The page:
Colonization of the Mediterranean basin by the vector biting midge species Culicoides imicola: an old story

S. Jacquet 1, 2 C. Garros 1 E. Lombaert 3 C. Walton 4 J. Restrepo 1 X. Allene 1 T. Baldet 1 C. Cetre-Sossah 1, 5 A. Chaskopoulou 6 J. -C. Delecolle 7 A. Desvars 8 M. Djerbal 9 M. Fall 10 L. Gardes 1 M. De Garine-Wichatitsky 11, 12 M. Goffredo 13 Y. Gottlieb 14 A. Gueye Fall 10 M. Kasina 15 K. Labuschagne 16, 1 Y. Lhor 17 J. Lucientes 18 T. Martin 19, 20 B. Mathieu 21, 7 M. Miranda 22, 23 N. Pagès 1, 24 I. . Pereira da Fonseca 25 D. W. Ramilo 25 A. Segard 26 M. -L. Setier-Rio 21 F. Stachurski 1 A. Tabbabi 27 M. Talla Seck 10 G. Venter 16 M. Zimba 28 T. Balenghien 1 H. Guis 1 C. Chevillon 2 J. Bouyer 1, 10 K. Huber 1
Abstract : Understanding the demographic history and genetic make-up of colonizing species is critical for inferring population sources and colonization routes. This is of main interest for designing accurate control measures in areas newly colonized by vector species of economically important pathogens. The biting midge Culicoides imicola is a major vector of orbiviruses to livestock. Historically, the distribution of this species was limited to the Afrotropical region. Entomological surveys first revealed the presence of C. imicola in the south of the Mediterranean basin by the 1970s. Following recurrent reports of massive bluetongue outbreaks since the 1990s, the presence of the species was confirmed in northern areas. In this study, we addressed the chronology and processes of C. imicola colonization in the Mediterranean basin. We characterized the genetic structure of its populations across Mediterranean and African regions using both mitochondrial and nuclear markers, and combined phylogeographical analyses with population genetics and approximate Bayesian computation. We found a west/east genetic differentiation between populations, occurring both within Africa and within the Mediterranean basin. We demonstrated that three of these groups had experienced demographic expansions in the Pleistocene, probably because of climate changes during this period. Finally, we showed that C. imicola could have colonized the Mediterranean basin in the Late Pleistocene or Early Holocene through a single event of introduction; however, we cannot exclude the hypothesis involving two routes of colonization. Thus, the recent bluetongue outbreaks are not linked to C. imicola colonization event, but rather to biological changes in the vector or the virus.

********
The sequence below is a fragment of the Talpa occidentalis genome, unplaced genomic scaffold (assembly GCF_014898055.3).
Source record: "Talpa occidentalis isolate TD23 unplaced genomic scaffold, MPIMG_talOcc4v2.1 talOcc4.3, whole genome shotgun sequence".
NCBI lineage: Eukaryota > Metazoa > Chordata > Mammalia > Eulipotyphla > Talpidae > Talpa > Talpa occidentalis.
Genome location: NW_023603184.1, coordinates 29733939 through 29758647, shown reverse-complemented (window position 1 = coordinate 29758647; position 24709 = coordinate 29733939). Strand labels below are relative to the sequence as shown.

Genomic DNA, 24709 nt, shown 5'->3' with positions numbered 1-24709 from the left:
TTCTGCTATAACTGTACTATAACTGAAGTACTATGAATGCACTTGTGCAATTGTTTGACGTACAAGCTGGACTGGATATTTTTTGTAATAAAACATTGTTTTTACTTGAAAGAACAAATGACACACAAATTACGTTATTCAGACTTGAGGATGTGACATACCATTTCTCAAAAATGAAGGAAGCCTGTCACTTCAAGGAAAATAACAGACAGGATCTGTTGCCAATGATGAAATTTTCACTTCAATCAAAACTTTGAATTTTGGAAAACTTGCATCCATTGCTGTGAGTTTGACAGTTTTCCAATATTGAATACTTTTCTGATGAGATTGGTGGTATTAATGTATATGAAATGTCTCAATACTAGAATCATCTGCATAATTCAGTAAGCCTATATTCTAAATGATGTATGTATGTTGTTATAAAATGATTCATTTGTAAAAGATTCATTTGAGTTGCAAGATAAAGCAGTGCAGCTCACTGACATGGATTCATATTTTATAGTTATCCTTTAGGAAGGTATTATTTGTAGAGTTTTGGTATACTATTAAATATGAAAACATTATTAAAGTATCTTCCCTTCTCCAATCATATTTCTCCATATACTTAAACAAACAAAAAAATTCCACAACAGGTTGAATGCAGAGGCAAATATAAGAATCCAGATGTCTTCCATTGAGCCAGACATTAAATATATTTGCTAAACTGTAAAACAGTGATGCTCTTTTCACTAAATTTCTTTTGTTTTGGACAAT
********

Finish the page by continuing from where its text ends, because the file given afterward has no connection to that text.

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Molecular Ecology, Wiley, 2015, 24 (22), pp.5707-5725. 〈10.1111/mec.13422〉
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Soumis le : lundi 5 juin 2017 - 13:03:45
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S. Jacquet, C. Garros, E. Lombaert, C. Walton, J. Restrepo, et al.. Colonization of the Mediterranean basin by the vector biting midge species Culicoides imicola: an old story. Molecular Ecology, Wiley, 2015, 24 (22), pp.5707-5725. 〈10.1111/mec.13422〉. 〈pasteur-01375024〉

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